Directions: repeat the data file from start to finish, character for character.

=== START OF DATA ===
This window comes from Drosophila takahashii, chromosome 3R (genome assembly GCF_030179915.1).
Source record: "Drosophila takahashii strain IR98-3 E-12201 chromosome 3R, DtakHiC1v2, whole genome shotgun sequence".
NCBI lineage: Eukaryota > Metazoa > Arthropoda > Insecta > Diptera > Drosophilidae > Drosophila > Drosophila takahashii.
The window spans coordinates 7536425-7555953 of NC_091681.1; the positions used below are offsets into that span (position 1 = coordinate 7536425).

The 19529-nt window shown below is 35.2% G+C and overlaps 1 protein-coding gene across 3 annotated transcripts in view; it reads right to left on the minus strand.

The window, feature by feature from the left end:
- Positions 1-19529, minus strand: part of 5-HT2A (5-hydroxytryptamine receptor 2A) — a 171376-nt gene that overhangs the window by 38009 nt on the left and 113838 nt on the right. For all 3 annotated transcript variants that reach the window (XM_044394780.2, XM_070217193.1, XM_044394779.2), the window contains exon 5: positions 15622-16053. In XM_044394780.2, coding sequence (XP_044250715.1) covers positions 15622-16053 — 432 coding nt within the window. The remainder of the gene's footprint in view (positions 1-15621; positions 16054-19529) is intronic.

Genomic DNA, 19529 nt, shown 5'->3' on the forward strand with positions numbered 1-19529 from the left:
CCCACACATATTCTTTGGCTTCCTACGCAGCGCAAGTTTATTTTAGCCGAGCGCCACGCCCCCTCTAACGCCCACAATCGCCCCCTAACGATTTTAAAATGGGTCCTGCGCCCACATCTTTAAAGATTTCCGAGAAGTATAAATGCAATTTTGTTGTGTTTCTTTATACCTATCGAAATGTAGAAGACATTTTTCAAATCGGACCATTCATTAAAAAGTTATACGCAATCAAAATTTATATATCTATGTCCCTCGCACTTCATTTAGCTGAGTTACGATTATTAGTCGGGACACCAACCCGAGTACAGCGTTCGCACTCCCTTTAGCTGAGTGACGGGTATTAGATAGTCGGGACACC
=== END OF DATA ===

This window comes from Drosophila takahashii, chromosome 3R (genome assembly GCF_030179915.1).
Source record: "Drosophila takahashii strain IR98-3 E-12201 chromosome 3R, DtakHiC1v2, whole genome shotgun sequence".
NCBI lineage: Eukaryota > Metazoa > Arthropoda > Insecta > Diptera > Drosophilidae > Drosophila > Drosophila takahashii.
The window spans coordinates 7536425-7555953 of NC_091681.1; the positions used below are offsets into that span (position 1 = coordinate 7536425).

The 19529-nt window shown below is 35.2% G+C and overlaps 1 protein-coding gene across 3 annotated transcripts in view; it reads right to left on the minus strand.

The window, feature by feature from the left end:
- Positions 1-19529, minus strand: part of 5-HT2A (5-hydroxytryptamine receptor 2A) — a 171376-nt gene that overhangs the window by 38009 nt on the left and 113838 nt on the right. For all 3 annotated transcript variants that reach the window (XM_044394780.2, XM_070217193.1, XM_044394779.2), the window contains exon 5: positions 15622-16053. In XM_044394780.2, coding sequence (XP_044250715.1) covers positions 15622-16053 — 432 coding nt within the window. The remainder of the gene's footprint in view (positions 1-15621; positions 16054-19529) is intronic.

Genomic DNA, 19529 nt, shown 5'->3' on the forward strand with positions numbered 1-19529 from the left:
CCCACACATATTCTTTGGCTTCCTACGCAGCGCAAGTTTATTTTAGCCGAGCGCCACGCCCCCTCTAACGCCCACAATCGCCCCCTAACGATTTTAAAATGGGTCCTGCGCCCACATCTTTAAAGATTTCCGAGAAGTATAAATGCAATTTTGTTGTGTTTCTTTATACCTATCGAAATGTAGAAGACATTTTTCAAATCGGACCATTCATTAAAAAGTTATACGCAATCAAAATTTATATATCTATGTCCCTCGCACTTCATTTAGCTGAGTTACGATTATTAGTCGGGACACCAACCCGAGTACAGCGTTCGCACTCCCTTTAGCTGAGTGACGGGTATTAGATAGTCGGGACACC